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City centre retailers win £18m rates rebate over Midland Metro line ‘disruption’

City centre retailers win £18m rates rebate over Midland Metro line ‘disruption’

🕔15.Mar 2016

Shops in Birmingham city centre have been awarded £18.6 million in business rates rebates after complaining that work on the Midland Metro tram extension was hitting trade and keeping customers away.

Retail outlets appealed successfully for a one-off cut in rates bills following months of disruption as tram tracks were laid along Bull Street, Corporation Street and New Street.

The award is bad news for Birmingham city council which will lose £9.3 million – half of the total rebate given to the businesses.

Under a national retention scheme the council retains half of all business rates collected and from 2020 will keep a hundred per cent as government grant to local authorities is phased out.

The overall budgeted level of business rates for the council in 2015-16 is £404.4 million, excluding income generated in the Enterprise Zone, of which the council’s retained share is £198.4 million.

Details of the impact the metro extension from Snow Hill to New Street is having on the civic finances are set out in a report to the council cabinet:

Information from the valuation office has revealed a number of significant rateable value reductions in Birmingham city centre as a result of the Midland Metro extension works.

These reductions have been backdated to the start of these works resulting in a large in-year deficit forecast of which the Council’s share is £9.311 million.

Work on the tram extension is still not complete with the new line not yet running as far as New Street Station, but the cabinet report makes it clear that the metro rebates are a short term problem:

It is anticipated that the rateable value reductions relating to the Midland Metro extension are of a temporary nature and therefore as the work is virtually complete, it is expected that it should not impact further on 2016-17’s business rates income.

The council will also lose a further £4 million in income following other successful appeals by businesses against the size of their bills. In total, the local authority will receive £13.2 million less in 2015-16 from business rates than expected.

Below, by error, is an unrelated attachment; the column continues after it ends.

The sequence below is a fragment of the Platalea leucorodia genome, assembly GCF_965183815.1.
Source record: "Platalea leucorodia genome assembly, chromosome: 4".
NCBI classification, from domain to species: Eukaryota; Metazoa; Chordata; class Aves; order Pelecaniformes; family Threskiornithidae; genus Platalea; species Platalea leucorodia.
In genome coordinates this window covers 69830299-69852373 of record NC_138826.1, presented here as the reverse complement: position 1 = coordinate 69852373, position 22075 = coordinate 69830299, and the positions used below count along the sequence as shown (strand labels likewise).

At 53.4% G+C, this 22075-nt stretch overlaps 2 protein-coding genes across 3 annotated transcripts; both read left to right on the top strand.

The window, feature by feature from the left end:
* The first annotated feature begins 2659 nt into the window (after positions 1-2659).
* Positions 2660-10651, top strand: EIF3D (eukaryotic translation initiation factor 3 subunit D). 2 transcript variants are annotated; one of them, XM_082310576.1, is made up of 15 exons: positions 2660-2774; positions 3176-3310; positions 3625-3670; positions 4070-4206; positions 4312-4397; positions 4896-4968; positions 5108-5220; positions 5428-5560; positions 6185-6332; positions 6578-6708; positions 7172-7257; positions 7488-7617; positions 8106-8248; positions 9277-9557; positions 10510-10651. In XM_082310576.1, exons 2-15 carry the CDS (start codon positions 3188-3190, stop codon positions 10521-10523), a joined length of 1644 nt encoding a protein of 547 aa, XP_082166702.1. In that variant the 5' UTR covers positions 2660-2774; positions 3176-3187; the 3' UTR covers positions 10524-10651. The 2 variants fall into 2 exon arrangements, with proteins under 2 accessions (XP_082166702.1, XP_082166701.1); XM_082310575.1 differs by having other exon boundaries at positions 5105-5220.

There may be an even bigger financial headache around the corner.

A recent application by NHS Trusts across the country for mandatory business rates relief on charitable grounds is described in the cabinet report as a significant risk. The report warns:

If granted this would potentially have a major impact on the business rates income for the council. Legal advice is currently being sought on this matter. Due to the lack of information at present, as yet this has not been factored into business rates income forecasts.

Difficulties over business rates are part of a mixed financial picture for the council.

Total savings required for 2015-16 as the authority grapples with cuts in government grant and spiralling costs of social services are £110 million.

The latest projections indicate an underspend of £0.436 million in the base budget at the end of the year. However, just under £10 million of savings remain unachieved, giving combined pressures and savings risks of £9.087 million at year end – a reduction of £3.4 million since November.

Children’s social care is on course to underspend by £1.827m, against a £0.511 million overspend projection in November. Slippage in planned staff recruitment and reductions in the use of agency staff as well as a reduction in the cost of internal foster care payments have contributed to the underspend.

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